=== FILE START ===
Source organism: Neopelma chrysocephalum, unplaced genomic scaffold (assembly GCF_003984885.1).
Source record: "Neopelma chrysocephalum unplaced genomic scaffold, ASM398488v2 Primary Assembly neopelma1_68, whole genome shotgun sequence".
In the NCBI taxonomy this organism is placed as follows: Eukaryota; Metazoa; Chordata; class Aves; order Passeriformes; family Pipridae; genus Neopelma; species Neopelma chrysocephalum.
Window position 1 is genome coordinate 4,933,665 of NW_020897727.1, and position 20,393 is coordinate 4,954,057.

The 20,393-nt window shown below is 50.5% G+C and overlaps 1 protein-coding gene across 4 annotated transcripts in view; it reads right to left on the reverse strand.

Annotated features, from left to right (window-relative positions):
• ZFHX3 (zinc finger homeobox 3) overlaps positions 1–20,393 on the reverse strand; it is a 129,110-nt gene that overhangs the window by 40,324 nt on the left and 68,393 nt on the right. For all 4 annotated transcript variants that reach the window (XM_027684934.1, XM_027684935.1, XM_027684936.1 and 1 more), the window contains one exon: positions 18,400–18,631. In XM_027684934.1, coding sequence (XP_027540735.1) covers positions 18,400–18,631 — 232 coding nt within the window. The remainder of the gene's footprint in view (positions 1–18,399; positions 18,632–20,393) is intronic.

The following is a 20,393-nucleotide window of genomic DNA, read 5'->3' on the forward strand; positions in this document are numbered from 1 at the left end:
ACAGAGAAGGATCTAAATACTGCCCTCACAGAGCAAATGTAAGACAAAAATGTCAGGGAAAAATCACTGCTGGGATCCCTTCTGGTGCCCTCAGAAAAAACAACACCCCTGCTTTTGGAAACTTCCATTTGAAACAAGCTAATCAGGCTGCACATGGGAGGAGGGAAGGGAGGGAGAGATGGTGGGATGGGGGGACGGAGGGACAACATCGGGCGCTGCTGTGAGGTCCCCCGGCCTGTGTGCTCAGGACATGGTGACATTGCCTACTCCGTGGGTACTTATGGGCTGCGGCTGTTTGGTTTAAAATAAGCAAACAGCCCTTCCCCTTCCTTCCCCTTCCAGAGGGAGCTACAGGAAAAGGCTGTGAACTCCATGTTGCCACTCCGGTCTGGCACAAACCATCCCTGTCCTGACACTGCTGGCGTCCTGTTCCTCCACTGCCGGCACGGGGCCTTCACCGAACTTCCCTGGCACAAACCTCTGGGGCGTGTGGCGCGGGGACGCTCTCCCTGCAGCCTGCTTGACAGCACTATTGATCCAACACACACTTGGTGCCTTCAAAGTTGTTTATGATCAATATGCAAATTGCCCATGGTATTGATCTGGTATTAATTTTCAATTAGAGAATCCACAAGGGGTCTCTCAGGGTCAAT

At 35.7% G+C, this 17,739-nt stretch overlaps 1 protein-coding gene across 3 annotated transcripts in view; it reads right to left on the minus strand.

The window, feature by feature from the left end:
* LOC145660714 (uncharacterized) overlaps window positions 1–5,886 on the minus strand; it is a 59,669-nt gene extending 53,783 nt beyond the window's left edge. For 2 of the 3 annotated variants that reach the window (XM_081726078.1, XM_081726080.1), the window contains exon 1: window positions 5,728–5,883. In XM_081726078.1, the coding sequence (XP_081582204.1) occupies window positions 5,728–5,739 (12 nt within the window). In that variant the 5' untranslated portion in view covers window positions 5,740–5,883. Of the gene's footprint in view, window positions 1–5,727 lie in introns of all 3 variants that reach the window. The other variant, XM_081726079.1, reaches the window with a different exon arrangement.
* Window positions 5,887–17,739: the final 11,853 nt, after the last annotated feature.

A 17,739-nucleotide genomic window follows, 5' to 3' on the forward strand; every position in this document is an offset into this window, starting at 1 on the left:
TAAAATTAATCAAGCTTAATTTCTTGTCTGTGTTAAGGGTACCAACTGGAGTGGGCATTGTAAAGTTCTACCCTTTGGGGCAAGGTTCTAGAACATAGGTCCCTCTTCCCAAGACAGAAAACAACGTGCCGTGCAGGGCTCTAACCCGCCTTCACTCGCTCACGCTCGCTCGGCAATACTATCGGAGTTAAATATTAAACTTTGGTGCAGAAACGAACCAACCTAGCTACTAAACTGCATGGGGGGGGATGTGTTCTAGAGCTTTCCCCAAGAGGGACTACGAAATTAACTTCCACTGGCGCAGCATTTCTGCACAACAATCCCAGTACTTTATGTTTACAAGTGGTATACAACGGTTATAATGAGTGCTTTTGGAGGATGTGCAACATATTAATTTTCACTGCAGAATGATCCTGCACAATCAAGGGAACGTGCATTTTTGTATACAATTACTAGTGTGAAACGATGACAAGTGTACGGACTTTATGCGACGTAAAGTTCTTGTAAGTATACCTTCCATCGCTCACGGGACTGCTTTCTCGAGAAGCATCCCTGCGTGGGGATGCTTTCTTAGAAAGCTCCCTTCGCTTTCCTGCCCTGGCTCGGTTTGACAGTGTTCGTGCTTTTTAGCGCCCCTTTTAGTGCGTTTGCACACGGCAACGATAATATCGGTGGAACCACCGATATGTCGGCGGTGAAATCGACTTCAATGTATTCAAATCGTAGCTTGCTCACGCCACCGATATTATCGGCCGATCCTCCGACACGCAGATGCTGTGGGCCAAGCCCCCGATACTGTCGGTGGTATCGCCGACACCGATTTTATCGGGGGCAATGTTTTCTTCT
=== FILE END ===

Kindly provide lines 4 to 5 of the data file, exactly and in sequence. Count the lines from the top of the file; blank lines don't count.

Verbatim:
Window position 1 is genome coordinate 4,933,665 of NW_020897727.1, and position 20,393 is coordinate 4,954,057.

The 20,393-nt window shown below is 50.5% G+C and overlaps 1 protein-coding gene across 4 annotated transcripts in view; it reads right to left on the reverse strand.